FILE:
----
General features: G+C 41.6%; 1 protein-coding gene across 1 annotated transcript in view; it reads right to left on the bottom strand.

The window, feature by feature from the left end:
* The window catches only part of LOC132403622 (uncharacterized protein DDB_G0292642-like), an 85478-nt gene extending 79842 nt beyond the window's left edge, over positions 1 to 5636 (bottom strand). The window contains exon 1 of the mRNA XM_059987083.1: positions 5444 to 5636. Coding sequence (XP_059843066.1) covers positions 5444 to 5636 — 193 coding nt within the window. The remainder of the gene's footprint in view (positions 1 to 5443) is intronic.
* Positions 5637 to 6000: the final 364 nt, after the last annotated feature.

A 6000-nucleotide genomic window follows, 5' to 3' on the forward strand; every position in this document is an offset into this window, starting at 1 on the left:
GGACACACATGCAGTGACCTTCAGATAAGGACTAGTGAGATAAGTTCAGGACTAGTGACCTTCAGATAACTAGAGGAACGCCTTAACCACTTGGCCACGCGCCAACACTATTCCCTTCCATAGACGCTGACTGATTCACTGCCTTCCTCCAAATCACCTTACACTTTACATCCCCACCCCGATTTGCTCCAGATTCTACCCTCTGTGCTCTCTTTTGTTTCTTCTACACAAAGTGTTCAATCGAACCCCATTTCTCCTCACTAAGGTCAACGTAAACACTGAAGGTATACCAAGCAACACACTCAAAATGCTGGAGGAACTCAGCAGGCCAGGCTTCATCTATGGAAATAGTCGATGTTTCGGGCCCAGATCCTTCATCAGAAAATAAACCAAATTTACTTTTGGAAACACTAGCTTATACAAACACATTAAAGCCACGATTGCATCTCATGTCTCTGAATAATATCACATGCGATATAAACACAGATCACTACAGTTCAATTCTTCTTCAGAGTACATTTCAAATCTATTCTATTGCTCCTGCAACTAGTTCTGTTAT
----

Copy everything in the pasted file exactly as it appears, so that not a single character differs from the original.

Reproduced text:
General features: G+C 41.6%; 1 protein-coding gene across 1 annotated transcript in view; it reads right to left on the bottom strand.

The window, feature by feature from the left end:
* The window catches only part of LOC132403622 (uncharacterized protein DDB_G0292642-like), an 85478-nt gene extending 79842 nt beyond the window's left edge, over positions 1 to 5636 (bottom strand). The window contains exon 1 of the mRNA XM_059987083.1: positions 5444 to 5636. Coding sequence (XP_059843066.1) covers positions 5444 to 5636 — 193 coding nt within the window. The remainder of the gene's footprint in view (positions 1 to 5443) is intronic.
* Positions 5637 to 6000: the final 364 nt, after the last annotated feature.

A 6000-nucleotide genomic window follows, 5' to 3' on the forward strand; every position in this document is an offset into this window, starting at 1 on the left:
GGACACACATGCAGTGACCTTCAGATAAGGACTAGTGAGATAAGTTCAGGACTAGTGACCTTCAGATAACTAGAGGAACGCCTTAACCACTTGGCCACGCGCCAACACTATTCCCTTCCATAGACGCTGACTGATTCACTGCCTTCCTCCAAATCACCTTACACTTTACATCCCCACCCCGATTTGCTCCAGATTCTACCCTCTGTGCTCTCTTTTGTTTCTTCTACACAAAGTGTTCAATCGAACCCCATTTCTCCTCACTAAGGTCAACGTAAACACTGAAGGTATACCAAGCAACACACTCAAAATGCTGGAGGAACTCAGCAGGCCAGGCTTCATCTATGGAAATAGTCGATGTTTCGGGCCCAGATCCTTCATCAGAAAATAAACCAAATTTACTTTTGGAAACACTAGCTTATACAAACACATTAAAGCCACGATTGCATCTCATGTCTCTGAATAATATCACATGCGATATAAACACAGATCACTACAGTTCAATTCTTCTTCAGAGTACATTTCAAATCTATTCTATTGCTCCTGCAACTAGTTCTGTTAT